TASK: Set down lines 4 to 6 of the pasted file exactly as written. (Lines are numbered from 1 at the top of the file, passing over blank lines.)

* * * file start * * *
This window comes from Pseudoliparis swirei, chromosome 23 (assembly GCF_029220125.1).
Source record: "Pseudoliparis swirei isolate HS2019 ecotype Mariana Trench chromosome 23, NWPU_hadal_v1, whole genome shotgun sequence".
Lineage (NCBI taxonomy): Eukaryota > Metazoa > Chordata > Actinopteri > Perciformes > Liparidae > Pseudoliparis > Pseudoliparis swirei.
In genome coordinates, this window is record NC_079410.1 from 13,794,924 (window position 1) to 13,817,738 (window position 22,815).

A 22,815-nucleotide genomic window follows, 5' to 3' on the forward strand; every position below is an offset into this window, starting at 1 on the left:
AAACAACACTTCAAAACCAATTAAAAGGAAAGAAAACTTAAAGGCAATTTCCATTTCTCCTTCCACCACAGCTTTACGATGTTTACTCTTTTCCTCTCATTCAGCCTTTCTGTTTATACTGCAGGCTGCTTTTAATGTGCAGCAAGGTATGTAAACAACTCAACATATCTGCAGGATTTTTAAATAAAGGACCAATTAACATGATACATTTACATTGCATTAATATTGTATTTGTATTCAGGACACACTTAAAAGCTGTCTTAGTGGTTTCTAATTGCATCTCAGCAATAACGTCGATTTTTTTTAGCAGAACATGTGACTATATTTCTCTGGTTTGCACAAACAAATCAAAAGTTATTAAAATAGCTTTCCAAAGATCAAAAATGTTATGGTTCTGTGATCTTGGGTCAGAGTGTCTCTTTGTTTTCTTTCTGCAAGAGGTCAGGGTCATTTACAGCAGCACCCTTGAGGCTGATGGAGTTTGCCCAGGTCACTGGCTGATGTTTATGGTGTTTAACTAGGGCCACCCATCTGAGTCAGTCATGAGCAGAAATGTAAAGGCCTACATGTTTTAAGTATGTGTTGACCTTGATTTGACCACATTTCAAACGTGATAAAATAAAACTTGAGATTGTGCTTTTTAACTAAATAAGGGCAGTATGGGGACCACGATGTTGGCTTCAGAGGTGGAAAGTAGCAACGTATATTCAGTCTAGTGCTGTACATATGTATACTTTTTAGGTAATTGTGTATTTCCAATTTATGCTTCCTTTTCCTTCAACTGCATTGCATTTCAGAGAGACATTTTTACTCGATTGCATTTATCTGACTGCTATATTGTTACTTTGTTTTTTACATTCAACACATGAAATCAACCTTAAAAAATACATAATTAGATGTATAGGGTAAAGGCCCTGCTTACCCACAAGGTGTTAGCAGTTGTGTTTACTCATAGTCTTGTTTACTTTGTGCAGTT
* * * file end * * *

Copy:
In genome coordinates, this window is record NC_079410.1 from 13,794,924 (window position 1) to 13,817,738 (window position 22,815).

A 22,815-nucleotide genomic window follows, 5' to 3' on the forward strand; every position below is an offset into this window, starting at 1 on the left:
AAACAACACTTCAAAACCAATTAAAAGGAAAGAAAACTTAAAGGCAATTTCCATTTCTCCTTCCACCACAGCTTTACGATGTTTACTCTTTTCCTCTCATTCAGCCTTTCTGTTTATACTGCAGGCTGCTTTTAATGTGCAGCAAGGTATGTAAACAACTCAACATATCTGCAGGATTTTTAAATAAAGGACCAATTAACATGATACATTTACATTGCATTAATATTGTATTTGTATTCAGGACACACTTAAAAGCTGTCTTAGTGGTTTCTAATTGCATCTCAGCAATAACGTCGATTTTTTTTAGCAGAACATGTGACTATATTTCTCTGGTTTGCACAAACAAATCAAAAGTTATTAAAATAGCTTTCCAAAGATCAAAAATGTTATGGTTCTGTGATCTTGGGTCAGAGTGTCTCTTTGTTTTCTTTCTGCAAGAGGTCAGGGTCATTTACAGCAGCACCCTTGAGGCTGATGGAGTTTGCCCAGGTCACTGGCTGATGTTTATGGTGTTTAACTAGGGCCACCCATCTGAGTCAGTCATGAGCAGAAATGTAAAGGCCTACATGTTTTAAGTATGTGTTGACCTTGATTTGACCACATTTCAAACGTGATAAAATAAAACTTGAGATTGTGCTTTTTAACTAAATAAGGGCAGTATGGGGACCACGATGTTGGCTTCAGAGGTGGAAAGTAGCAACGTATATTCAGTCTAGTGCTGTACATATGTATACTTTTTAGGTAATTGTGTATTTCCAATTTATGCTTCCTTTTCCTTCAACTGCATTGCATTTCAGAGAGACATTTTTACTCGATTGCATTTATCTGACTGCTATATTGTTACTTTGTTTTTTACATTCAACACATGAAATCAACCTTAAAAAATACATAATTAGATGTATAGGGTAAAGGCCCTGCTTACCCACAAGGTGTTAGCAGTTGTGTTTACTCATAGTCTTGTTTACTTTGTGCAGTT